A betrayed community

July 16, 2021

One of the most profound examples of environmental racism in Houston is the deliberate placement of toxic waste dumps in and near predominantly Black and Brown neighborhoods. 

Back in 1979, a study of the distribution of industrial waste sites throughout Houston found that 14 of the city’s 17 hazardous facilities — accounting for over 80 percent of the city’s waste—were built in historically Black and brown neighborhoods. 

Little has changed over the past 40 years. According to a study published by the National Academy of Sciences, Black people are exposed to 21% more pollution even though they produce 23% less pollution than the average household.

I don’t know how to describe the feeling of betrayal.”

— Dean Davis

Sophomore Dean Davis lives in Kashmere Gardens, a historically Black community in Northeast Houston. As a child, Davis’s personal oasis was an abandoned railroad yard near his home. While all his friends were at the beach, Davis would go down to the railroad yard and relax with a book.

 “It wasn’t too dangerous,” Davis said. “It was kind of a cool spot to hang out.”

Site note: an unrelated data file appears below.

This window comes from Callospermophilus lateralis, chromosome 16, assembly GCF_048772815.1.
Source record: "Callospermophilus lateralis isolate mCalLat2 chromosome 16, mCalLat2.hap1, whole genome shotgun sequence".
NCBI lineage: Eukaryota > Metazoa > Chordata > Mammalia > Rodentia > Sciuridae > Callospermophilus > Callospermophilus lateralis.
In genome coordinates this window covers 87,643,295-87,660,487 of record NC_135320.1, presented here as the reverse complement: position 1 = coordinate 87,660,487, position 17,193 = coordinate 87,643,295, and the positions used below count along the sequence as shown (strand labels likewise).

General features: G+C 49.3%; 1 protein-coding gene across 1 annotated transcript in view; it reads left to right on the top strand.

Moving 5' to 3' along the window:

One day in Dec. 2019, as he prepared to head out to the railroad site, his father told him he was no longer allowed to go there. His father had recently learned that Union Pacific, the company that owned the site, was poisoning his community with the preservative creosote, a carcinogenic chemical. Rare cancer clusters permeated across his community. 

A map from the Houston Health Department plotting the geographical distribution of various cancer clusters across the Fifth Ward. (Courtesy of Houston Health Department)

Reports from the Texas Department of State Health Services found that elevated levels of leukemia, as well as lung, esophagus, liver and kidney cancers, occurred in the surrounding communities. 

The reports also revealed that Union Pacific had been dumping toxic pollutants into Kashmere Gardens for decades, yet Davis and his neighbors only found out at that December press conference that the railroad was causing cancer in their community. 

“It was just all so crushing,” Davis said. “I don’t know how to describe the feeling of betrayal.”

Throughout his childhood, every breath Davis took had been tainted with toxic vapors, but what is particularly concerning for Davis is the knowledge that many of his classmates may one day be employed in the industry that has knowingly damaged his neighborhood for so long. 

“I feel awful knowing that some of my friends are going to end up working at these companies that are harming my community,” Davis said. “We’re invisible.”

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